- Funding to be used during an 18-month funding cycle: January 1, 2014 – June 30, 2015.
- Involvement of faculty from two or more academic fields and from more than one academic unit (college, department, center, etc.) within the University of Minnesota or from collaborating international institutions, with a preference for intercollegiate projects
- Recently established or new international partnerships or contacts as relevant to the proposed project
- Addresses key program priorities: international partnerships, interdisciplinary collaboration, innovative initiatives and ideas
- Intellectual merit and potential for impact on scholarship, policy and/or practice
- Potential for continued funding
- Plan to disseminate research in academic and/or public arenas
- Quality of research design and methodology
- Clear and feasible time line and implementation plan
- Appropriateness of the budget to the proposed work
Special note for proposals focusing on global food security: In keeping with the University’s land grant mission and the related responsibility to work toward solutions to vexing local and global challenges, this competition’s focus on food security is intended to illuminate pathways to increased food security among food insecure communities. In addition to the guidelines above, we encourage (but do not require) respondents to clearly articulate the relationship between their proposed work and pathways to increased food security.
Applied Research Grants: In particular, a subset of the faculty seed and/or major grant awards will be made to projects that go beyond the criteria above to support outcomes-oriented research, which includes an explicit partnership between the research team (consisting of a broadly interdisciplinary mix of agricultural scientists and other natural scientists and engineers, and scholars with expertise in policy, economics, and other social sciences and humanities) and non-academic partners (e.g., from NGOs, corporations, governments, or civil society). The goal of these applied research grants is to focus on problems that are articulated in collaboration with outside partners, and focus interdisciplinary research and engagement from the University to addressing these problems. For these applied research proposals,respondents must clearly articulate the relationship between the proposed research and engagement, the needs of the outside partner(s), and pathways to addressing food security. These additional criteria apply only to a subset of food security-themed projects.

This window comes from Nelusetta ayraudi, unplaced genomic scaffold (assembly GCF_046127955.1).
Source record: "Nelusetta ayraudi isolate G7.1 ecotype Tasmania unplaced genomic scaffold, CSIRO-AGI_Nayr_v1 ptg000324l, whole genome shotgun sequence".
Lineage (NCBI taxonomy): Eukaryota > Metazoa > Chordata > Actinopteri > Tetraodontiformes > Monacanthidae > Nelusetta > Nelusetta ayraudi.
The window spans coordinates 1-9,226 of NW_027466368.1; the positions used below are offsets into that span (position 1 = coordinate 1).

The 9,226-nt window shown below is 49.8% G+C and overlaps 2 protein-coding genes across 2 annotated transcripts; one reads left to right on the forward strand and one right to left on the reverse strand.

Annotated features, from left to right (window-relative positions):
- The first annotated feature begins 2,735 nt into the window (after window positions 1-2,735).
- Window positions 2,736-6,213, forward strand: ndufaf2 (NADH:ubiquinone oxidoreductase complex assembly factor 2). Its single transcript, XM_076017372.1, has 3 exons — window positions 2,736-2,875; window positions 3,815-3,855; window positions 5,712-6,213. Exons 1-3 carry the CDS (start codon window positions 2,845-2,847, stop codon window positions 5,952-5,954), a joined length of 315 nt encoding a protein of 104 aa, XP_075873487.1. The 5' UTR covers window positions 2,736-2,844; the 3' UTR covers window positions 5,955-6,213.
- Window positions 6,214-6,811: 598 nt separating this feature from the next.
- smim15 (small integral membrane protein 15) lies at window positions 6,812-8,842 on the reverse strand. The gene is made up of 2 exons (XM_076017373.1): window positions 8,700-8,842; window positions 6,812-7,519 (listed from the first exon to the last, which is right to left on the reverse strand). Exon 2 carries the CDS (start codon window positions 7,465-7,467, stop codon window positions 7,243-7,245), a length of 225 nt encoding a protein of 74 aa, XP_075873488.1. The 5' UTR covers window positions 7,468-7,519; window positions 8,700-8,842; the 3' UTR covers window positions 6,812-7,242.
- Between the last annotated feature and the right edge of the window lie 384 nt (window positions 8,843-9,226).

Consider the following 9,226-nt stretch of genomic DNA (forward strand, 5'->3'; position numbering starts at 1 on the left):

October 18, 2013
Grants will be announced in December 2013.
Completed grant proposals must include the following components (see below for more details):
- Cover Sheet
- Project Abstract
- Project Description
- Budget and budget justification
- Letters of commitment from international partners (if relevant)
- Approvals and clearances
- Curriculum vitae from principal investigator or co-principal investigators
- Global Spotlight grants online application (available June 2013)
- Maximum length of 250 words (not including references and appendices, Times New Roman, 12 point font, 1-1.5" margins)
- One page maximum (list including University of Minnesota participants with departmental affiliations such as PI/co-PIs, participating faculty, academic staff and/or graduate students; list of international partners with institutional/organizational affiliation and field or department)
- 8 pages maximum, double-spaced, Times New Roman 12 point font, minimum one-inch margins
- Research question(s) and connection to Global Spotlight themes
- Context in literature (and policy where relevant)
- Research design and methodology or description of plan to establish research collaboration
- Significance and potential for impact on scholarship, policy and/or practice
- Project time line and implementation plan, including specific description of involvement of international partners
- Dissemination plan (academic and public arenas)
- Plan to generate additional future funding
BUDGET AND BUDGET JUSTIFICATION
- Complete the budget form on the Global Spotlight grants application page (or create your own Excel budget document following this format)
- Budget justification to describe budget line items (e.g., one graduate assistant to collect project data at 25% for one semester at hourly rate of XX)